“The image created has a striking similarity to the defendant," Ms Morgan said.

“Paul James would then go on to identify the defendant as the male seen in the woods at an identification procedure.

"The defendant went out the next day carrying the weapon, why he did that is known only to him.

"It could be that he was goading the police who were in the vicinity, or it could be that he was looking for somewhere to dispose of the weapon," the prosecutor said.

Police officers searching in Aylesham as part of the Julia James murder investigation. Picture: UKNiP
Police officers searching in Aylesham as part of the Julia James murder investigation. Picture: UKNiP

The photo that helped trace a killer

Wheeler was photographed less than a mile from the crime scene, the day after Julia was killed.

Local farmer Gavin Tucker - whose land includes Ackholt Wood - spotted Wheeler in Pond Lane, Aylesham, on the afternoon of April 28, and took both dashcam footage and a clear photo of him.

The image shows Wheeler carrying a black-and-blue holdall, which the prosecution says contained a “metal bar covered at one end with the Tesco carrier bag”.

In the dashcam footage - which was played before the jury - Mr Tucker challenges Wheeler, asking “what are you up to?” before

Wheeler runs away towards Aylesham.

It was not the first time Mr Tucker had encountered him.

The photo taken by Gavin Tucker the day after Julia's murder shows Wheeler in countryside between Aylesham and Snowdown, carrying what is alleged to be the weapon. Picture: Kent Police
The photo taken by Gavin Tucker the day after Julia's murder shows Wheeler in countryside between Aylesham and Snowdown, carrying what is alleged to be the weapon. Picture: Kent Police

On September 21, 2020 - seven months before Julia’s death - he had come across Wheeler on his land and challenged him on two occasions.

Giving evidence to the court yesterday, he said: “The way he came across to me...I just didn’t like the way it was.”

He told how he found Wheeler’s behaviour on April 28 “suspicious”, and took a photo of him which he handed to police.

“There’s a suspicious fella and he’s running off, and there’s been a death down at Ackholt,” he told the operator, in a recording played to the court.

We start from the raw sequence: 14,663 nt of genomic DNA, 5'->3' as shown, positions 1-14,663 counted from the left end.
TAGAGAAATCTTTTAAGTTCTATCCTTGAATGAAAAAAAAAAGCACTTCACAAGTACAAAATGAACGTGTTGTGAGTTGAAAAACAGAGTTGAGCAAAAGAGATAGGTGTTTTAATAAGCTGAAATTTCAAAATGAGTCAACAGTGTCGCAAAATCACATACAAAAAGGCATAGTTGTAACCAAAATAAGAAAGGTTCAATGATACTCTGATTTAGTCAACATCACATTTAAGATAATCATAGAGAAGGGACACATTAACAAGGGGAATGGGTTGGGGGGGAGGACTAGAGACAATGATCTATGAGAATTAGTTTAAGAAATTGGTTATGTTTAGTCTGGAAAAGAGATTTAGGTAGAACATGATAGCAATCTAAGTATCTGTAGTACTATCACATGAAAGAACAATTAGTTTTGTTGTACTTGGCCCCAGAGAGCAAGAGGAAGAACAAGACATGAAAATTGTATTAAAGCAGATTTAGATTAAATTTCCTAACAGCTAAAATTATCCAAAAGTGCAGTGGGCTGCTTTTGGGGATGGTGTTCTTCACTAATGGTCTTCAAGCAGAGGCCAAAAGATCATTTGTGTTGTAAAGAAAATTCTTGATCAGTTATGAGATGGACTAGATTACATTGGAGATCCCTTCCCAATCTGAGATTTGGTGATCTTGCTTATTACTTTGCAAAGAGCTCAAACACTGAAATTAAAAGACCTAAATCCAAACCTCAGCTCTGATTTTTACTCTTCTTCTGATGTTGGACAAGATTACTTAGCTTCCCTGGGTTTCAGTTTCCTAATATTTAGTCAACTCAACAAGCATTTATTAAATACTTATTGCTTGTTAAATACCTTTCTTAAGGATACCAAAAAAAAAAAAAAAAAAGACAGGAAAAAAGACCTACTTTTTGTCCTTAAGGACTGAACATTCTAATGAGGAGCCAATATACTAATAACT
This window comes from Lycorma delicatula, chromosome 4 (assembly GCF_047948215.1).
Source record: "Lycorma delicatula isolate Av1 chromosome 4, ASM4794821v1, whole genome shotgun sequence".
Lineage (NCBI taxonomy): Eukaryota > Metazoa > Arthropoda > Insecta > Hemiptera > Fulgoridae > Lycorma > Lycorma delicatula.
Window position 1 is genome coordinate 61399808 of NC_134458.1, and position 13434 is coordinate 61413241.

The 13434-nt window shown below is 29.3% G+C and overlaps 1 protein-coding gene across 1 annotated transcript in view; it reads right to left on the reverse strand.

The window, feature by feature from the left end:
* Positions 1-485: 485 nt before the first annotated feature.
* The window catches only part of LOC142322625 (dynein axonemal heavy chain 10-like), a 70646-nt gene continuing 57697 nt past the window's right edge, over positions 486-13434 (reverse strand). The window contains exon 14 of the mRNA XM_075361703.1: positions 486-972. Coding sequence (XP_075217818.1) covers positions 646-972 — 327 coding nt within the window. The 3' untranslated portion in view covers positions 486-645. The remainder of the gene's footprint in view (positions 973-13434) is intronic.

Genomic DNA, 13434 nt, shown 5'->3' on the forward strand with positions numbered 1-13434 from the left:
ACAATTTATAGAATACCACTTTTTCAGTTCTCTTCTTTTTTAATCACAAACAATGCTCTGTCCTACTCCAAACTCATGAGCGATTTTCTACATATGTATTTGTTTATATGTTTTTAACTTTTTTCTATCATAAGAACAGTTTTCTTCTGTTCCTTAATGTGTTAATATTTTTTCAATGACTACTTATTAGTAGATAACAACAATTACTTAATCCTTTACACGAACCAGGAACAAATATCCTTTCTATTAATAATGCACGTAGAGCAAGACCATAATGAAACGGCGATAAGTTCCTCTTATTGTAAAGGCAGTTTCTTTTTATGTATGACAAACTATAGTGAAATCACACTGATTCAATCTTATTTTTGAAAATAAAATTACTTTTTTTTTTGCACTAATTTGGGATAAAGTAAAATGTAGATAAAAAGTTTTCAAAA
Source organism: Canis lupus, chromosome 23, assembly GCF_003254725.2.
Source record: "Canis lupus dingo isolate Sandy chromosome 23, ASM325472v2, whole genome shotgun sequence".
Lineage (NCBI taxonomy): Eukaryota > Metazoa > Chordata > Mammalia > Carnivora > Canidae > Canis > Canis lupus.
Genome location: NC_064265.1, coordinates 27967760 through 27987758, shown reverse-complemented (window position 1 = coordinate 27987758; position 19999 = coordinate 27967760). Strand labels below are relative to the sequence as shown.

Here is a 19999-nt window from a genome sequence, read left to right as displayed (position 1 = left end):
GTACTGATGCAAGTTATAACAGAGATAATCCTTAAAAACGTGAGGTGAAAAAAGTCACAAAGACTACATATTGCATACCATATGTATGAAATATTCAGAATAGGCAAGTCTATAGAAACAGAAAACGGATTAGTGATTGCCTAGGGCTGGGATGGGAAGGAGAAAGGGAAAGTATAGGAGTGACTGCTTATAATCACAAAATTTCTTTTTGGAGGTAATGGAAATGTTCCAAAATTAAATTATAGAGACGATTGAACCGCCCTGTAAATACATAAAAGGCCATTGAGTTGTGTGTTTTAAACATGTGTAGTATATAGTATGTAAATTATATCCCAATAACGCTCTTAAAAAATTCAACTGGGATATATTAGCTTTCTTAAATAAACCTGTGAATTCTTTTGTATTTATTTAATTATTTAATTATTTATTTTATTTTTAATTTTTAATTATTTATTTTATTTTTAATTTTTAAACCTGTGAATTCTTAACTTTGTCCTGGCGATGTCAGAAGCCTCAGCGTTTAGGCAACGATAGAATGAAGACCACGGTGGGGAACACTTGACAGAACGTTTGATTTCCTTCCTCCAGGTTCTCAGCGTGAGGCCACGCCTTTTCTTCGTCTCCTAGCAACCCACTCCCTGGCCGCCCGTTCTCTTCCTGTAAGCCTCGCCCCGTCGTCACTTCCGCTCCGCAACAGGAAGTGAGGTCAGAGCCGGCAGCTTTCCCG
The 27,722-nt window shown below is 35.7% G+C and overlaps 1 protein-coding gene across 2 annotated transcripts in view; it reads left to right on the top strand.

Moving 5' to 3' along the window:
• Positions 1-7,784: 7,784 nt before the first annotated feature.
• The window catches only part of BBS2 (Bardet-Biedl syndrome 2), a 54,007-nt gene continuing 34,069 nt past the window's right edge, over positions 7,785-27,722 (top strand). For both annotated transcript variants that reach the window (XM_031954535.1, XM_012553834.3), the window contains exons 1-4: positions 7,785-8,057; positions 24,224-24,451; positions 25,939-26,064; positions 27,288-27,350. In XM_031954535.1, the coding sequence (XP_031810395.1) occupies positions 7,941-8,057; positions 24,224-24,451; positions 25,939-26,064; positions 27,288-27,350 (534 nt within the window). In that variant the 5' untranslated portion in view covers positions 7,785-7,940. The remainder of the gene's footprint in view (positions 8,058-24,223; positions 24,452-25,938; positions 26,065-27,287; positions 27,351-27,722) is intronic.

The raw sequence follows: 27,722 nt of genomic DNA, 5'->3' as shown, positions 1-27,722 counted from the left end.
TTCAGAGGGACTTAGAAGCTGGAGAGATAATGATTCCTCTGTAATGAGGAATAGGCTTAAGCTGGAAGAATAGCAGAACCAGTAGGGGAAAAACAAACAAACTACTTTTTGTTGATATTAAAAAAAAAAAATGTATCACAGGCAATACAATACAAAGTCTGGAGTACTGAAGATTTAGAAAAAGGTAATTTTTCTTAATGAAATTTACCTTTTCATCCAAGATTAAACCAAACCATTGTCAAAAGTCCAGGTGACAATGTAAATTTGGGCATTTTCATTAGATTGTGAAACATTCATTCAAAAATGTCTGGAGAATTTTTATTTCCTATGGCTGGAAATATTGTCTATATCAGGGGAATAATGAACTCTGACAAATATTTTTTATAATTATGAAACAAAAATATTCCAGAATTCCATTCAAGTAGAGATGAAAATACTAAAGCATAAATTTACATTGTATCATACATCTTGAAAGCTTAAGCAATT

On May 7 last year, the photo Mr Tucker took was circulated by police as part of a press appeal, prompting further witnesses to come forward.

Police officers searching in Aylesham as part of the Julia James murder investigation. Picture: UKNiP
Police officers searching in Aylesham as part of the Julia James murder investigation. Picture: UKNiP

Addressing the jury, Ms Morgan said: "What was he doing running in and out of hedges, running away from Mr Tucker?"

She alleged that in the days after killing Julia, Wheeler "continued to tour around the local area, sometimes carrying his bag and sometimes carrying what the prosecution alleges to be the murder weapon".

"He kept a check on the police cordon, he ran away from police officers and concerned members of the public, such as Mr Tucker," she added.

The court heard Wheeler was arrested at his home on May 7, with the weapon in the corner of his bedroom.

Wheeler went on to deny the killing and asserted someone had "ratted on him", jurors were told.

Julia James
Julia James

Forensic evidence

Wheeler's DNA was soon discovered on Julia's blue coat, green boots, white vest, and on skin underneath an arm.

Julia's blood was found on both of Wheeler's trainers while the weapon, used to make adjustments to railway tracks, also contained his DNA.

Various areas of the 96cm metal bar, weighing 3kg, contained Julia's blood, as well as Wheeler's own DNA.

Ms Morgan told the jury he hit her with it in such a way that he intended to kill her.

"The key question for the offence of murder in this trial is whether or not when he attacked Julia James, the defendant intended to kill her or cause her at least really serious harm. The prosecution will invite you to conclude that it is clear and obvious that he did."

The trial continues.